TWA closer to leaving Chapter 11 U.S. judge approves reorganization plan

August 12, 1993|By New York Times News Service

Trans World Airlines won approval yesterday to emerge from 18 months of bankruptcy court protection, a milestone in its campaign to confound skeptics who have predicted the demise of the hobbled carrier, once ranked among the world's innovative airlines.

"There have been a lot of naysayers, but we didn't really have rTC any doubt," said William R. Howard, TWA's chairman, who, along with other executives, was jubilant after presenting the carrier's reorganization plan at a long hearing in federal Bankruptcy Court in Wilmington, Del.

An important feature of the executives' successful pitch was a pledge that TWA would have a cash cushion of roughly $200 million when it officially emerges from bankruptcy in the next few weeks. Such a cushion has been considered essential for the carrier to survive over the generally slow winter months.

With the go-ahead, the airline will soon be managed by employees and creditors. Its unions exchanged $660 million in concessions over three years for a 45 percent stake; the rest will be owned by TWA creditors.

Employees at Northwest Airlines also traded concessions for an equity stake recently in an effort to help that carrier avert a bankruptcy filing. And United Airlines' unions have suggested that they might be willing to make concessions in exchange for a majority stake in the carrier, but have offered no specific plan.

Such moves are regarded as major elements of the effort by airlines to reduce their operating costs and adopt a more competitive stance against low-cost, fast-growing carriers like Southwest Airlines.

TWA's ability to make its case was in doubt as recently as Tuesday. But in last-minute negotiations, the city of St. Louis, a major TWA hub, agreed to lend it $64.7 million. Part of the deal calls for the airline to relocate its administrative headquarters to St. Louis, people familiar with the agreement said. An announcement is expected today.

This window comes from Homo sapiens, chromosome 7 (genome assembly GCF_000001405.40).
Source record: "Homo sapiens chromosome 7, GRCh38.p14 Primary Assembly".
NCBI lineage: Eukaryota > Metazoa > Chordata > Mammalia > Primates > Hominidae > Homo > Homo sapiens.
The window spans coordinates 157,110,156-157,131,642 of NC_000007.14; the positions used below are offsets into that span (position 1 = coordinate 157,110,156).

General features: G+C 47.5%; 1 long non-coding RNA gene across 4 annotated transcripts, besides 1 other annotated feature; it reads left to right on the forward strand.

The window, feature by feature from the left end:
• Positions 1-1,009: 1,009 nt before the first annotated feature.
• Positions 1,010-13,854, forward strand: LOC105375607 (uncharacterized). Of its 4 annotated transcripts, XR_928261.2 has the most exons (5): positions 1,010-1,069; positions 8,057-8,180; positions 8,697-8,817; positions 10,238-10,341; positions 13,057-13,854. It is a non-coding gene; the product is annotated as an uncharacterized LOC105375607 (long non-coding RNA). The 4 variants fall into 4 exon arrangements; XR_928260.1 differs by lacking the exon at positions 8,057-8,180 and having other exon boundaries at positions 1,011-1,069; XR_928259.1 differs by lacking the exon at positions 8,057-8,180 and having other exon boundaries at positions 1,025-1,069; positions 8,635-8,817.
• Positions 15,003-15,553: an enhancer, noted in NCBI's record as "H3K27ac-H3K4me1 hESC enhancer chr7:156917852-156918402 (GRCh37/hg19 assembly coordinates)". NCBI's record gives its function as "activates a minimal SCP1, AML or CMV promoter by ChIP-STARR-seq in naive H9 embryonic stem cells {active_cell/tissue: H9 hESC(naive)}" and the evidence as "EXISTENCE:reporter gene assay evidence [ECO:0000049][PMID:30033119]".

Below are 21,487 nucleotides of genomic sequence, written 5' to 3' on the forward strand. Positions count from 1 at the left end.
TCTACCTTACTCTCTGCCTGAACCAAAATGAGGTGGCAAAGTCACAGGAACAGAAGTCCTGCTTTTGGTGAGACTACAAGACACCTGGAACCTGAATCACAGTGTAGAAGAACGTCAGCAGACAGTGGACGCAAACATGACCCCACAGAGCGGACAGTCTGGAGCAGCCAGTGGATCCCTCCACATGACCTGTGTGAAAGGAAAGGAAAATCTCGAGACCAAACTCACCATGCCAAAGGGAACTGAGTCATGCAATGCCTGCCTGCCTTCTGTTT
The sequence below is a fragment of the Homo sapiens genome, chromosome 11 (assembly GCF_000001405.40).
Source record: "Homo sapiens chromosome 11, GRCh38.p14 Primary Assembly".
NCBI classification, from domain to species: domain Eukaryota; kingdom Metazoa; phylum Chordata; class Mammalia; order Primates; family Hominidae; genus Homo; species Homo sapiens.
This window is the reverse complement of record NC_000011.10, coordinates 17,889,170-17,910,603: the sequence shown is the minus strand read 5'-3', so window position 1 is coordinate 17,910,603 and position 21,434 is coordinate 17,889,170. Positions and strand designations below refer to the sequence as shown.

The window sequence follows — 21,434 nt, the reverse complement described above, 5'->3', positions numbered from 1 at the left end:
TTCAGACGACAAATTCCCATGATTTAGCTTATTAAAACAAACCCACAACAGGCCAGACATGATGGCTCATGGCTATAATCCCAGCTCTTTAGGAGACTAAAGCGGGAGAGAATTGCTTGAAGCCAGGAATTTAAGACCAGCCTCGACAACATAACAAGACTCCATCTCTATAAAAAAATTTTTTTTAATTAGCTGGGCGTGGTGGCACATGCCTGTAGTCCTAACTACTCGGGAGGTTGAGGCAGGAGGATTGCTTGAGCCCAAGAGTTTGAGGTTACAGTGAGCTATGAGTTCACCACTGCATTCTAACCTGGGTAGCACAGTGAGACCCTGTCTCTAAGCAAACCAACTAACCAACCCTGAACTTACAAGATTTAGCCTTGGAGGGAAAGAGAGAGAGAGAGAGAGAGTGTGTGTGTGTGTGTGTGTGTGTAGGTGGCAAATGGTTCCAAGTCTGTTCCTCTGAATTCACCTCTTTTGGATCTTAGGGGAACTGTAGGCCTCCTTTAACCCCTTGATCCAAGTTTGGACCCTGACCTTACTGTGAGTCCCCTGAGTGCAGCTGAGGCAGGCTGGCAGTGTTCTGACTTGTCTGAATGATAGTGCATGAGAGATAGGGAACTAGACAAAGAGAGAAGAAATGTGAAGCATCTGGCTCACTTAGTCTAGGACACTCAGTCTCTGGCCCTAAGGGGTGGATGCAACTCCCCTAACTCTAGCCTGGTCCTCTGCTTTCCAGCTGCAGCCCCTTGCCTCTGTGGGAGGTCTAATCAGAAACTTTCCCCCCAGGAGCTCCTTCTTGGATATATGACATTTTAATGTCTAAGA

The airline now has headquarters in Mount Kisco, N.Y., near the home of Carl C. Icahn, the financier who bought it in 1986 and ceded control in January.

TWA is also getting $40 million from a settlement with one of its creditor groups and $10 million from Airbus Industrie, the European jet manufacturer.

The rest of the money will come from the airline itself, including operating profits from June, July and August, and cash on hand. That totals $80 million to $85 million. Also, as part of its reorganization, TWA will shed $1 billion in debt and roughly $3 billion in claims against it.

The carrier may well enjoy improved public relations once the cloud of bankruptcy dissipates. As a rule, many passengers and travel agents avoid bankrupt carriers, particularly for flights booked well in advance.

The move will add to the publicity it gained this year by removing seats from planes, giving coach-class passengers more legroom. After a long period when service was marred by employees unhappy with their former boss, Mr. Icahn, many customers have said that service is improving.

But TWA's problems are far from over. Such a long period spent in bankruptcy inevitably erodes the value of a brand name. Although its customer-complaint rate was down by one-third in June from a year ago, it still received more gripes than any other big carrier, according to the Department of Transportation. Its international route network is considered fair, but it suffers from Mr. Icahn's sale of its New York-to-London route, a move to raise cash.

Industry analysts suggest that the carrier also faces a long campaign to win back business travelers who can afford to be more demanding of their airlines than the price-focused leisure passenger.

"If TWA is not highly successful in winning back the business traveler, I have a fear that they will not really generate the cash they need to be successful," said Phillip Brannon, a bond analyst at Mabon Securities.

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